US eases oil export ban
US eases oil export ban

[JURIST] The US Department of Commerce [official website] on Friday agreed to allow limited crude oil trading with Mexico, easing a ban on crude exports that has been in place for 40 years. Members of the US Congress was informed by the Department of Commerce [official website] that it plans to approve [WSJ report] an application by Petroleos Mexicanos (Pemex) [corporate website, in Spanish], Mexico’s state run oil company, to trade heavy oil pumped in Mexico for light crude pumped in the US. Despite applications from less than a dozen other countries, which were denied [Bloomberg report], Canada is the only other nation currently exempt from the ban. Unlike the trade agreement with Mexico, however, Canada is not required to import similar crude quantities to the US. An end to the ban has been called for by both members of Congress and oil producers, including Exxon Mobil Corp [corporate website].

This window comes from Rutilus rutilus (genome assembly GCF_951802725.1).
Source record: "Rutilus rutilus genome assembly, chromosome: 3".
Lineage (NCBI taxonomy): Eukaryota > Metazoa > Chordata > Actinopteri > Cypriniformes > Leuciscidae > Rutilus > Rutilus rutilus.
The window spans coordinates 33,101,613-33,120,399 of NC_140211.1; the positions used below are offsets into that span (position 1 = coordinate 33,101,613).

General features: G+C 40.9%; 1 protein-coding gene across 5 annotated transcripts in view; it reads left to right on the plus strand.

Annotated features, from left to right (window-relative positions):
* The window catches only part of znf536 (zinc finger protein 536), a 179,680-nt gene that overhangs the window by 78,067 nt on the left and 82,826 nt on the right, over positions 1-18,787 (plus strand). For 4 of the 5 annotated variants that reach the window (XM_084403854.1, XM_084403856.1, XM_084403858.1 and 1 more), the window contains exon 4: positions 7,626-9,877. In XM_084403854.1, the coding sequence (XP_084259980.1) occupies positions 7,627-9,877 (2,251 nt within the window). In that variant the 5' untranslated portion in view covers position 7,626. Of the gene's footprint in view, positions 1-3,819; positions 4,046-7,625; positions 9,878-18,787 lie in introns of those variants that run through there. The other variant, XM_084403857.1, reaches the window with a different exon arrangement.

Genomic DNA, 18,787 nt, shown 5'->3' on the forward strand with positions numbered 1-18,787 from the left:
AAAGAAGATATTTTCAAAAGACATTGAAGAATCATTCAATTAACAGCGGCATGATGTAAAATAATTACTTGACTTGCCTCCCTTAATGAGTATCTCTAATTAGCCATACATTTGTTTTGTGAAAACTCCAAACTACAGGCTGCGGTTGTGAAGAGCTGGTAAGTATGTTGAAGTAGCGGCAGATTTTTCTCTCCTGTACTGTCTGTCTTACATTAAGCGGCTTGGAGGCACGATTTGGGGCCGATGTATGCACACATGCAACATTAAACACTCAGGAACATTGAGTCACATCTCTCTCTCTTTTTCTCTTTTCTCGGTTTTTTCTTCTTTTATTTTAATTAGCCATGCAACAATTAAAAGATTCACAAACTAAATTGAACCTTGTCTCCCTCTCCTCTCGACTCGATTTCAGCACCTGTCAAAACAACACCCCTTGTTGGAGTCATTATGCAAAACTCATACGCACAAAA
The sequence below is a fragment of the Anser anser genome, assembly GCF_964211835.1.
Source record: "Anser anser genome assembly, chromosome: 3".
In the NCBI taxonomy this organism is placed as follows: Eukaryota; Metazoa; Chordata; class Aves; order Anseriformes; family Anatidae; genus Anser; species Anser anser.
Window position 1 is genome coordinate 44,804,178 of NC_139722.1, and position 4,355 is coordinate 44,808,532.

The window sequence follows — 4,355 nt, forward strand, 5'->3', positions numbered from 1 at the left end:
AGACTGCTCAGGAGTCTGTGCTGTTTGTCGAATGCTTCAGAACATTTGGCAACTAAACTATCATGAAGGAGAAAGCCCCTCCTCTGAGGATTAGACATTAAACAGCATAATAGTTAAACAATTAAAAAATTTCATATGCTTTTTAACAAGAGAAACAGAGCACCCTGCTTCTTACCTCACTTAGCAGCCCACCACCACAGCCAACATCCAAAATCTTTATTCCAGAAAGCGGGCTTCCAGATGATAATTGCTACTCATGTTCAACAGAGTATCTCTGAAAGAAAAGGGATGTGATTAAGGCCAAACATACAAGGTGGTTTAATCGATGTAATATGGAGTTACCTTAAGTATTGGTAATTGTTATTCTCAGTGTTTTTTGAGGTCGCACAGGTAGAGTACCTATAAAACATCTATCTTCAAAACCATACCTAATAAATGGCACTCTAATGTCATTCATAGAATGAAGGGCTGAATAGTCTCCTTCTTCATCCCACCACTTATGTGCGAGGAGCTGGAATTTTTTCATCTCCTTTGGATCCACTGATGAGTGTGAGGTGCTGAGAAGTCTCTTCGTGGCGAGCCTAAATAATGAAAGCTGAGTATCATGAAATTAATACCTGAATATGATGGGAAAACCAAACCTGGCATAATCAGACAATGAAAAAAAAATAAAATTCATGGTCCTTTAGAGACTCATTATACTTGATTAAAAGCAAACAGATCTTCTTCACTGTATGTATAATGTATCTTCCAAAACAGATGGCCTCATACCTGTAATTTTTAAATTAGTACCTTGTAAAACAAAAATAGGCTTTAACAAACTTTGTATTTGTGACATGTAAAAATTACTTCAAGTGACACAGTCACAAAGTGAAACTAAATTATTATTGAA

While the ban on exporting crude oil from the US has been in place for 40 years, the exporting of oil has still proved to be a contentious topic in recent years. In March the US Senate failed to override President Barack Obama’s veto of the Keystone XL Pipeline Approval Act, a proposal that had generated significant controversy [JURIST reports]. Expansion [WP report] of the existing Keystone pipeline would allow for the transmission of 830,000 barrels of crude oil daily from the tar sand producing regions of Alberta, Canada to refining facilities on the Gulf of Mexico. TransCanada [corporate website], the company seeking to build the pipeline, indicates [project website] that this development would support crude oil production in the Bakken Shale formation, which lies primarily in North Dakota and Montana, and that it is crucial to energy security in the US. Under US law, TransCanada must receive a permit from the US Department of State [official website] because the project crosses the US-Canada border. According to the State Department, Executive Order 13337 [text; PDF] grants the Secretary of State “the power to decide whether a project serves the national interest before granting a Presidential Permit.” If a presidential permit is granted, construction of the project can commence.